Who’s your sugar daddy?

An even wider array of equity investors is venturing into indie waters

The fluctuation of independent films may not be a leading economic indicator, but it should be: This year’s Sundance Dramatic Competition crop is testament to the increasing number of wealthy individuals with cash to burn, not to mention the overall growth business of low-budget movies.

The rise of the established “equity investor,” as opposed to dentists, lawyers or family members, has helped contribute to a slew of indie films looking for a home. Sundance experienced a major jump in U.S. submissions for this year’s festival, 379 more than 2005.

“There are more equity investors now than there have been for as long as I’ve been doing this,” says veteran sales agent John Sloss, a partner in InDigEnt, producer of competition pic “Puccini for Beginners.”


For Maria Maggenti’s romantic comedy, the company sought coin outside of InDig-Ent’s usual funder IFC. “It’s become more fluid,” says Sloss. “We’re opening it up to outside investors.”

“I think there’s an unlimited reservoir of those people out there,” agrees Jeff Lipsky, the distribution maven-turned-director. In just four months, Lipsky cobbled together under $1 million for his sophomore effort “Flannel Pajamas” through acquaintances, friends and family.

“These people with high net worth and a predisposition to be involved with the film business are keenly aware of the number of revenue streams for indie filmmakers today,” says Lipsky. “So it’s not as much of a risk to take.”

Richard Glatzer and Wash Westmoreland’s “Quinceanera” — about Los Angeles Latino teens — was financed by real estate moguls and first-time film investors Mihail Koulakis, Nick Boyias and Avi Raccah, while “Come Early Morning,” actress Joey Lauren Adams’ directorial debut, was fully funded by Belgian industrialist Michel Litvak’s Bold Films. “Because we 100% finance,” says Bold Films president Gary Michael Walter, “when we want to make something happen, we can work as fast as humanly possible.”

Bold got the script in January, closed the deal in February, cast Ashley Judd within a week and was shooting by April. “You wouldn’t be able to do that if you had normal banking and bonding and distributor dealings,” Walter says.

Lynette Howell and Doug Dey’s 1-year-old Silverwood Films helped finance two Sundance Lab-turned-Dramatic Competition projects, “Half Nelson” and “Stephanie Daley.”

Risk factoring

“The combination of a talented filmmaking team, (and) the right cast for the right budget, makes it possible for these movies to be out there and for investors to take a risk on them,” Howell says.

When 50% of “Half Nelson’s” financing dropped out just three months before shooting, a hodgepodge of producers — including Silverwood’s Howell and Dey, Journeyman Pictures’ Paul Mezey, and Original Media’s Charlie Corwin and Clara Markowicz (also exec producers on another competition pic, “A Guide to Recognizing Your Saints”) — proved crucial to keeping the project alive.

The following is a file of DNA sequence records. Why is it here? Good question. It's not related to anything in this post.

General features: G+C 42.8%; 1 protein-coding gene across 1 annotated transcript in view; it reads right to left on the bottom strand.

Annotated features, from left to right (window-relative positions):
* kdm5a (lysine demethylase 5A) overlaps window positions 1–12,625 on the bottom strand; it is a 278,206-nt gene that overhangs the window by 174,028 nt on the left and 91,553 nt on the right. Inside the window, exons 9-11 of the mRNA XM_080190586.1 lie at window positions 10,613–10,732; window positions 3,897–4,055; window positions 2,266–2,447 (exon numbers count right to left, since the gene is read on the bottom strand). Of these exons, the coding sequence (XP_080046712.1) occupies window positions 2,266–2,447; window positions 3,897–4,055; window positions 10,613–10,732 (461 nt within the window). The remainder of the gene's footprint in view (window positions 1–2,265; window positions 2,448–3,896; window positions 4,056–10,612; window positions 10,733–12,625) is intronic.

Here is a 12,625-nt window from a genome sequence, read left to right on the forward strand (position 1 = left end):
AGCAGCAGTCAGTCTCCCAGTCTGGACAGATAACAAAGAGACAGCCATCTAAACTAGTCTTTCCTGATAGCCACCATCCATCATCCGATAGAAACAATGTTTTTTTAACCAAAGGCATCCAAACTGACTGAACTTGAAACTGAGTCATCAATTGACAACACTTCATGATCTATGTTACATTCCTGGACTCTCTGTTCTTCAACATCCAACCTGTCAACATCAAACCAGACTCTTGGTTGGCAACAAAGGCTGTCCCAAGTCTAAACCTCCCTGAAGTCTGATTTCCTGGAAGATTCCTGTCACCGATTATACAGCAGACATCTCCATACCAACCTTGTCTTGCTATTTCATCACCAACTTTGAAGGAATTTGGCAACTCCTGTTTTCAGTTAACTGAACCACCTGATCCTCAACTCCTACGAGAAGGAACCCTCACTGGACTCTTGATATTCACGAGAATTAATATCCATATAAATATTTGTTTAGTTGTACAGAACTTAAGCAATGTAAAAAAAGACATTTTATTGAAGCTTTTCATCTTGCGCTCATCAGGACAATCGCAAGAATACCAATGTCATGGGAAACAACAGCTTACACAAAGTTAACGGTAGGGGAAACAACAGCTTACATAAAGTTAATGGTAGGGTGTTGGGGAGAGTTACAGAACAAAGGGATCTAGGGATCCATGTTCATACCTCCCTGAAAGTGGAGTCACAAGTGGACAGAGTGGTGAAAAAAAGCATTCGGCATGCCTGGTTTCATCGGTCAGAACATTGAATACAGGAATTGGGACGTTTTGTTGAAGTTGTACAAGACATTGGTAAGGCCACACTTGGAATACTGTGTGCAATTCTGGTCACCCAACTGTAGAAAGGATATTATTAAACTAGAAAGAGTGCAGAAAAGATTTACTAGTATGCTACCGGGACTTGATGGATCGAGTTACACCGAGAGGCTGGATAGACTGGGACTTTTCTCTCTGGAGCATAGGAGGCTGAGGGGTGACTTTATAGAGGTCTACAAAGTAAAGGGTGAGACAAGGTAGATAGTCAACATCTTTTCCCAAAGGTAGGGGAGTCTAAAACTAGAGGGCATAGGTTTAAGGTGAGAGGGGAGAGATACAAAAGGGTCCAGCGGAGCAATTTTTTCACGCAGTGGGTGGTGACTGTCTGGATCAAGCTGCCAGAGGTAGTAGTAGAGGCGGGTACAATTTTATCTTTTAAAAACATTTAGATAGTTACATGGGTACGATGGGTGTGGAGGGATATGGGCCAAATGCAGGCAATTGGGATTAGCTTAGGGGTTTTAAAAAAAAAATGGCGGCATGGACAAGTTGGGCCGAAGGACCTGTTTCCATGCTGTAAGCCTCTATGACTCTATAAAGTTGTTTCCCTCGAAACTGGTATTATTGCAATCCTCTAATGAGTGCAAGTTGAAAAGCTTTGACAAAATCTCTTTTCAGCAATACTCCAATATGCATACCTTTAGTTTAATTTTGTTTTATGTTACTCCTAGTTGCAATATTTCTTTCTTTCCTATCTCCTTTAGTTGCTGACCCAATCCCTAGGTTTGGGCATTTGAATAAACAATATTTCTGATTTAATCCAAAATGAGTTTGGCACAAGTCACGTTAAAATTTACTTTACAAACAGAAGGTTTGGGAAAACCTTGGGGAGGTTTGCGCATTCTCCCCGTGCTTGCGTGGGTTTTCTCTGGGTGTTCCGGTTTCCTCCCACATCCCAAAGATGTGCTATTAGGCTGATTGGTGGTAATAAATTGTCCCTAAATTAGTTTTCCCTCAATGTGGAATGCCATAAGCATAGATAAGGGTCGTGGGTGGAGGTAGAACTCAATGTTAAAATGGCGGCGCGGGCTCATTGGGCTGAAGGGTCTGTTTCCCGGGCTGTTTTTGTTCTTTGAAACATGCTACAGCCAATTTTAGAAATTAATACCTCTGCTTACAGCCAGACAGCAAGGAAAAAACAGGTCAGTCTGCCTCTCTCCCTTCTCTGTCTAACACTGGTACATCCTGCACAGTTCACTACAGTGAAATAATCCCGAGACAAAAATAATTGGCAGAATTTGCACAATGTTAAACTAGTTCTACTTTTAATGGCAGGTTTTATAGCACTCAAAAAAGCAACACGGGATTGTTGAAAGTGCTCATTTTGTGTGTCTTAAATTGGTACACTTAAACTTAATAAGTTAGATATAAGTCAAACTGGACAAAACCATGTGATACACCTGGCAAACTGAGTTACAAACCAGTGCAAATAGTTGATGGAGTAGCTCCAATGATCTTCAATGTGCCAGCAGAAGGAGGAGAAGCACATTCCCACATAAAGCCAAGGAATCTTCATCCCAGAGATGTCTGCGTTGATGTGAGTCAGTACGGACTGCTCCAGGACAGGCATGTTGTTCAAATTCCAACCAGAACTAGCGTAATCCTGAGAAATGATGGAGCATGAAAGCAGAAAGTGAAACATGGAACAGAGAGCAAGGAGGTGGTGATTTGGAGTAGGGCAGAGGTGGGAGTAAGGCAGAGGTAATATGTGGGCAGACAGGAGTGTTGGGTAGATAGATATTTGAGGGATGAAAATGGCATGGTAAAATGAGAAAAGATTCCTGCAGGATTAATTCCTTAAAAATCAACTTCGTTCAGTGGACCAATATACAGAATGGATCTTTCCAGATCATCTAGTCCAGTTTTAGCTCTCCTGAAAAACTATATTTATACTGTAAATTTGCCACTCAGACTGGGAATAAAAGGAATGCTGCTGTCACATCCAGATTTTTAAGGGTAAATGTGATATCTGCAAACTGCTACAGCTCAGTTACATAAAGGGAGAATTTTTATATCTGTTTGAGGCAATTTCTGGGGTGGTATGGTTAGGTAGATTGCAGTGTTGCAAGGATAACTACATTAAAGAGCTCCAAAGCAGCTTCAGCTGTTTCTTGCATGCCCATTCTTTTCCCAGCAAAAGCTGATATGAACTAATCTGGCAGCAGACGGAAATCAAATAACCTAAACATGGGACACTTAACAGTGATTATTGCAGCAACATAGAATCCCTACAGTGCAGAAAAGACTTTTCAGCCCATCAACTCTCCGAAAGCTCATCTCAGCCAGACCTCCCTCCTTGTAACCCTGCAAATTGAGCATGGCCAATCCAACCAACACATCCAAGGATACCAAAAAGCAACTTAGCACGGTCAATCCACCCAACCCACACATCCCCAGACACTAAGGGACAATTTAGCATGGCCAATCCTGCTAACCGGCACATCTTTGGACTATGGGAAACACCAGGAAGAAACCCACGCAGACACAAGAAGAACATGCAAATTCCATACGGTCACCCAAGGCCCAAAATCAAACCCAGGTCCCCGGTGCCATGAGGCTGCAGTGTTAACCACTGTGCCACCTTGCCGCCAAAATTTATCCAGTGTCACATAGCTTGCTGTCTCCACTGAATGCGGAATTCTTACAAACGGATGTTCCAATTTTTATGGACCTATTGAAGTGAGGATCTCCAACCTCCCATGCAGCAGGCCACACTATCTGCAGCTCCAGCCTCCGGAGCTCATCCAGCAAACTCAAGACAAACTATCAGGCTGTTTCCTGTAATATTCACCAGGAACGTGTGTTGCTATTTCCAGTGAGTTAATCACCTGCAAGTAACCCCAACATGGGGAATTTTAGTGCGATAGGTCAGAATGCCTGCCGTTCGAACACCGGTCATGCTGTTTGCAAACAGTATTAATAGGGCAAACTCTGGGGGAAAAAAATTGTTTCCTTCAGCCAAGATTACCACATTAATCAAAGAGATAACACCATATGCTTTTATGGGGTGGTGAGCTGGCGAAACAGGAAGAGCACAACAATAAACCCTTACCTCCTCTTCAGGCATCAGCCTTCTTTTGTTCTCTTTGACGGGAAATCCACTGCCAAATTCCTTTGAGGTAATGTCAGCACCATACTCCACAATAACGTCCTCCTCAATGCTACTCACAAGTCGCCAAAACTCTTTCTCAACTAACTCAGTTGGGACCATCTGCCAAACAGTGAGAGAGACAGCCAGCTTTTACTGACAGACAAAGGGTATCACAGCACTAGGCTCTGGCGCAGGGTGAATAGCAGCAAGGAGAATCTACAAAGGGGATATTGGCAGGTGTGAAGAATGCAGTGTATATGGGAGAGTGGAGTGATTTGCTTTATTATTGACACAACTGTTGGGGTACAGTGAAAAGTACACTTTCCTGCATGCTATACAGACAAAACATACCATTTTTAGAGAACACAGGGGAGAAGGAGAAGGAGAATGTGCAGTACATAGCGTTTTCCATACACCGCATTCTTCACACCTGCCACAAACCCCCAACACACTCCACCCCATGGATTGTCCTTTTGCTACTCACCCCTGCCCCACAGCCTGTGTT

Instability is worth the artistic freedom, says Tatiana Kelly, who produced Goran Dukic’s competition film “Wristcutters: A Love Story.”

The production decided against partnering with larger production entities and foreign sales investors because “those avenues might limit our creative reflexivity,” she says. “We felt to preserve Goran’s unique and innovative script, we had to partner with independent investors who ultimately shared his vision.” Producers Adam Sherman and Chris Coen each stepped up to complete the film’s budget.

Big Beach Films’ Marc Turtletaub and Thousand Words’ Jonah Smith also decided to finance on their own, respectively, Laurie Collyer’s “Sherrybaby” and Chris Gorak’s “Right at Your Door.”

“If a studio made this movie,” Smith says of “Door,” “they would have had different actors, made it a much bigger movie, and I don’t know if that would have helped the story. When you don’t see the shark in ‘Jaws,’ ” he adds, noting “Right at Your Door’s” low-budget disaster movie thrills, “it’s just as scary.”

While Smith acknowledges that the film still has explosions, he says no one is going to confuse “Right at Your Door” with “The Day After Tomorrow.” “This is a pure, independent movie in every sense of the word,” he says.

Indeed, even with more moneyed individuals and indie production companies looking to support the next “Napoleon Dynamite,” all of Sundance’s competition entries had to figure out ways to make the dollars stretch. “Everyone chips in on these movies,” says Turtletaub, former president of home equity lender the Money Store.

“Keeping the means of production attainable has its advantages,” says “Forgiven” producer Kelly Miller. “With little money to spend, we had little money to lose.”

For Brian Jun’s debut “Steel City,” Your Half Pictures producers Rusty Gray and Ryan Harper relied on the residents of the town of Alton, where the film was shot, to make the movie possible. “From trailers to food to lodging,” says Harper, “everyone donated.” The film even used a working steel mill and a functional city jail at no cost. “They lent a lot of production value,” adds Gray.

“Stay” producer Martin Pasetta, a longtime friend of the film’s actor-turned-director Bobcat Goldthwait, says they shot the movie in 16 days, calling in favors from industry friends, shooting without permits, and stealing wardrobe from the set of “Desperate Housewives.” (Co-producer Sarah de Sa Rego is a costumer for the show.) “We did a lot of B, E and F on this film,” says Pasetta: “Break, enter and film.”

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